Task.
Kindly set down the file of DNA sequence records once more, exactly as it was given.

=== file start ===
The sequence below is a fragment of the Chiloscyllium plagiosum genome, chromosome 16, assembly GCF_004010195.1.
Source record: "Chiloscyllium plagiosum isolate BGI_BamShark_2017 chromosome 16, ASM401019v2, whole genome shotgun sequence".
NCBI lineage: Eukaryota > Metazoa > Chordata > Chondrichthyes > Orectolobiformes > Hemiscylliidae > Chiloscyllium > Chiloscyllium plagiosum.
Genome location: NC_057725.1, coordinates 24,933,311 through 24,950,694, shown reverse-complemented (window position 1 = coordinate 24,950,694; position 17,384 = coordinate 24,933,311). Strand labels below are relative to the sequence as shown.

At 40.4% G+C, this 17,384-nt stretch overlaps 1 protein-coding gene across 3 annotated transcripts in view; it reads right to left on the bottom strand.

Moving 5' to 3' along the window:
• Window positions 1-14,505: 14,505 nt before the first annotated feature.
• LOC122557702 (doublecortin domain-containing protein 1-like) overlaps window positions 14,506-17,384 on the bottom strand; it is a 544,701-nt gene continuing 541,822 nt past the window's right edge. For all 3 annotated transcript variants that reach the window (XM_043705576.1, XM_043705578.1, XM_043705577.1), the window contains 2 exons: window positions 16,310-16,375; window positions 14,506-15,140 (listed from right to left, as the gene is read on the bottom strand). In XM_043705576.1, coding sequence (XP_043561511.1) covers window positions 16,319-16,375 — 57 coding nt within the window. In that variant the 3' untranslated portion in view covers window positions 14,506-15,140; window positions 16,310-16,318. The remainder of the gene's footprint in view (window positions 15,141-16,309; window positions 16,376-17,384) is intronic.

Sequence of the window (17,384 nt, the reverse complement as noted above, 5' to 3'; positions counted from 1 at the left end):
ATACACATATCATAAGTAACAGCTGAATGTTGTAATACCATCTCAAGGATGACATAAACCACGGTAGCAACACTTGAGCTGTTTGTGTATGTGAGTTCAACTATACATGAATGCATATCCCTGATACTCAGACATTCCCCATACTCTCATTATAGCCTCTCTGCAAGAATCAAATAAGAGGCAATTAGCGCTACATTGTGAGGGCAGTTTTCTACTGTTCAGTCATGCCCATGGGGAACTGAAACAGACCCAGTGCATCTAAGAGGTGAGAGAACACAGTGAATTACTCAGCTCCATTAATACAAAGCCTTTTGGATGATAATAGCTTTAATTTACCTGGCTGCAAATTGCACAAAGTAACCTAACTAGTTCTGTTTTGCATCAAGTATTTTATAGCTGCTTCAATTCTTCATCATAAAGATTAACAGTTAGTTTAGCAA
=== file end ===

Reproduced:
The sequence below is a fragment of the Chiloscyllium plagiosum genome, chromosome 16, assembly GCF_004010195.1.
Source record: "Chiloscyllium plagiosum isolate BGI_BamShark_2017 chromosome 16, ASM401019v2, whole genome shotgun sequence".
NCBI lineage: Eukaryota > Metazoa > Chordata > Chondrichthyes > Orectolobiformes > Hemiscylliidae > Chiloscyllium > Chiloscyllium plagiosum.
Genome location: NC_057725.1, coordinates 24,933,311 through 24,950,694, shown reverse-complemented (window position 1 = coordinate 24,950,694; position 17,384 = coordinate 24,933,311). Strand labels below are relative to the sequence as shown.

At 40.4% G+C, this 17,384-nt stretch overlaps 1 protein-coding gene across 3 annotated transcripts in view; it reads right to left on the bottom strand.

Moving 5' to 3' along the window:
• Window positions 1-14,505: 14,505 nt before the first annotated feature.
• LOC122557702 (doublecortin domain-containing protein 1-like) overlaps window positions 14,506-17,384 on the bottom strand; it is a 544,701-nt gene continuing 541,822 nt past the window's right edge. For all 3 annotated transcript variants that reach the window (XM_043705576.1, XM_043705578.1, XM_043705577.1), the window contains 2 exons: window positions 16,310-16,375; window positions 14,506-15,140 (listed from right to left, as the gene is read on the bottom strand). In XM_043705576.1, coding sequence (XP_043561511.1) covers window positions 16,319-16,375 — 57 coding nt within the window. In that variant the 3' untranslated portion in view covers window positions 14,506-15,140; window positions 16,310-16,318. The remainder of the gene's footprint in view (window positions 15,141-16,309; window positions 16,376-17,384) is intronic.

Sequence of the window (17,384 nt, the reverse complement as noted above, 5' to 3'; positions counted from 1 at the left end):
ATACACATATCATAAGTAACAGCTGAATGTTGTAATACCATCTCAAGGATGACATAAACCACGGTAGCAACACTTGAGCTGTTTGTGTATGTGAGTTCAACTATACATGAATGCATATCCCTGATACTCAGACATTCCCCATACTCTCATTATAGCCTCTCTGCAAGAATCAAATAAGAGGCAATTAGCGCTACATTGTGAGGGCAGTTTTCTACTGTTCAGTCATGCCCATGGGGAACTGAAACAGACCCAGTGCATCTAAGAGGTGAGAGAACACAGTGAATTACTCAGCTCCATTAATACAAAGCCTTTTGGATGATAATAGCTTTAATTTACCTGGCTGCAAATTGCACAAAGTAACCTAACTAGTTCTGTTTTGCATCAAGTATTTTATAGCTGCTTCAATTCTTCATCATAAAGATTAACAGTTAGTTTAGCAA